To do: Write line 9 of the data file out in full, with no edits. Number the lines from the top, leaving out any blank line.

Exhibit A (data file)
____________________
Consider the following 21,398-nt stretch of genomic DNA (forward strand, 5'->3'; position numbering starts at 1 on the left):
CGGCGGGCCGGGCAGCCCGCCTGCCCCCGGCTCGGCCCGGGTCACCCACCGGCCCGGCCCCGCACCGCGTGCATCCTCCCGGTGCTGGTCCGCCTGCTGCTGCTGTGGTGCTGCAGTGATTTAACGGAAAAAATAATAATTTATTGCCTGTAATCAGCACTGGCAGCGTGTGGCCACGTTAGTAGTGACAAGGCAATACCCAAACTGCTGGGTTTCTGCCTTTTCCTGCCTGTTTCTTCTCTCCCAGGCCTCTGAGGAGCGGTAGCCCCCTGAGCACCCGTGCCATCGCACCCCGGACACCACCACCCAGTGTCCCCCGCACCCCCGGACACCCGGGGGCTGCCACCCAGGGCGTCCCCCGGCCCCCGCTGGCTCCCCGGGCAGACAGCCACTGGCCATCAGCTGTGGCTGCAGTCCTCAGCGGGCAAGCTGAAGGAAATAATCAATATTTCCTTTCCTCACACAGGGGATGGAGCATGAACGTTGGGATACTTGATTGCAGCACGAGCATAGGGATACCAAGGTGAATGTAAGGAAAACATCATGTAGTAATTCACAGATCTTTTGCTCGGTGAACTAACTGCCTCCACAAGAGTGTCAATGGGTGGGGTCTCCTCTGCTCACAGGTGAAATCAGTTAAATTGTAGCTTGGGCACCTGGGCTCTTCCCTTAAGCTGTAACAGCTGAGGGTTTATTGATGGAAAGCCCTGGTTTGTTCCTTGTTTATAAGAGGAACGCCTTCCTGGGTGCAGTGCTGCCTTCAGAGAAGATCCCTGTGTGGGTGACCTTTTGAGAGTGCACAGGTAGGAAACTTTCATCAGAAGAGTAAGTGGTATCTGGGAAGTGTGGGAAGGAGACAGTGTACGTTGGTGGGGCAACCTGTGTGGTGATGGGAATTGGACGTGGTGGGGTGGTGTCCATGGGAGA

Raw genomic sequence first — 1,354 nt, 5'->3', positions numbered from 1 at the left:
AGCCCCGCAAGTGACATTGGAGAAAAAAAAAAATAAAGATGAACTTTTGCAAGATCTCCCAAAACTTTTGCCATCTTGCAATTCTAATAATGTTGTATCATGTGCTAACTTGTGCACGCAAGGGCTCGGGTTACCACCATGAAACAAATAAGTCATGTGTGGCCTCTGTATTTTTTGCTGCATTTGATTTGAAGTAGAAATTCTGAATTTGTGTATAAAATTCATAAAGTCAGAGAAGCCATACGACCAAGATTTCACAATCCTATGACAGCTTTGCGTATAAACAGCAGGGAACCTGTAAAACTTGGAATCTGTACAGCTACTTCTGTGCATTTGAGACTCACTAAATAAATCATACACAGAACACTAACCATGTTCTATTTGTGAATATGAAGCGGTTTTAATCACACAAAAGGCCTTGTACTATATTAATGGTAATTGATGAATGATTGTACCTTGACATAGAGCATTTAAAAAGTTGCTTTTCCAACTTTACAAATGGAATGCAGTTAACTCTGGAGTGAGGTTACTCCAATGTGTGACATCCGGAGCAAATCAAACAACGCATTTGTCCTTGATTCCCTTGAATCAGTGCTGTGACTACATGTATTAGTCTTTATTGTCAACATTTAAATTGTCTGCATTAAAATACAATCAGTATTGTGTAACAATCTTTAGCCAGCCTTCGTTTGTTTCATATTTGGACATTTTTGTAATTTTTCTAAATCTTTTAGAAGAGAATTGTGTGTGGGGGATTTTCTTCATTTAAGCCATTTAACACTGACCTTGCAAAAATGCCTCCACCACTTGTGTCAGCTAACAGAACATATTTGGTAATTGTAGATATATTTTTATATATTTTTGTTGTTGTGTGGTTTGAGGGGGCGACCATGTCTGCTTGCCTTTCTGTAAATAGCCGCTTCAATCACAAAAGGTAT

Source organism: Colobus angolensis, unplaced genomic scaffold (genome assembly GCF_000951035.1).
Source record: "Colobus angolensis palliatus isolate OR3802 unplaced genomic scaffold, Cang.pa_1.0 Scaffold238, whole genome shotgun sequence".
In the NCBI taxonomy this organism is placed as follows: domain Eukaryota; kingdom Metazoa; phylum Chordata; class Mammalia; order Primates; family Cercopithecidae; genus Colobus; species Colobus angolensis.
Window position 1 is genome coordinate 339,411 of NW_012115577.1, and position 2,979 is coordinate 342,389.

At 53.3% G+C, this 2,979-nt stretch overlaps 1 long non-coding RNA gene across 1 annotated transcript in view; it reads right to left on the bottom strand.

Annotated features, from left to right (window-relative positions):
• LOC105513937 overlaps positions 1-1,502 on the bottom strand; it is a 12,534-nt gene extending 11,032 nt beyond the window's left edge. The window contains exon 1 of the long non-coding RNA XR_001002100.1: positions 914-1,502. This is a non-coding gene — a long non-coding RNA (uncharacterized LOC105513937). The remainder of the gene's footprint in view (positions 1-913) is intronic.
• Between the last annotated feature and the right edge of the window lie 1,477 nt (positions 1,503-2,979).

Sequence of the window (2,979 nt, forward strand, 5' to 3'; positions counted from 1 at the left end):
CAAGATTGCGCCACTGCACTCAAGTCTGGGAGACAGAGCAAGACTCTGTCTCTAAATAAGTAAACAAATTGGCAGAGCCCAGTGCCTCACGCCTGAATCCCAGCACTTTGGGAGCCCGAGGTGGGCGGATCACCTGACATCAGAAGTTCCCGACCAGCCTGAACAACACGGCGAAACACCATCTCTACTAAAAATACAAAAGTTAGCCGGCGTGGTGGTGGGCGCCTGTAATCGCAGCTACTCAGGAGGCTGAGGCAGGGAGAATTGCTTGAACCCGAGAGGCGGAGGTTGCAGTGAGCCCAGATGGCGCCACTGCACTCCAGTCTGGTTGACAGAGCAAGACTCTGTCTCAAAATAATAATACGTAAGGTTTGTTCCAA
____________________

At 53.3% G+C, this 2,979-nt stretch overlaps 1 long non-coding RNA gene across 1 annotated transcript in view; it reads right to left on the bottom strand.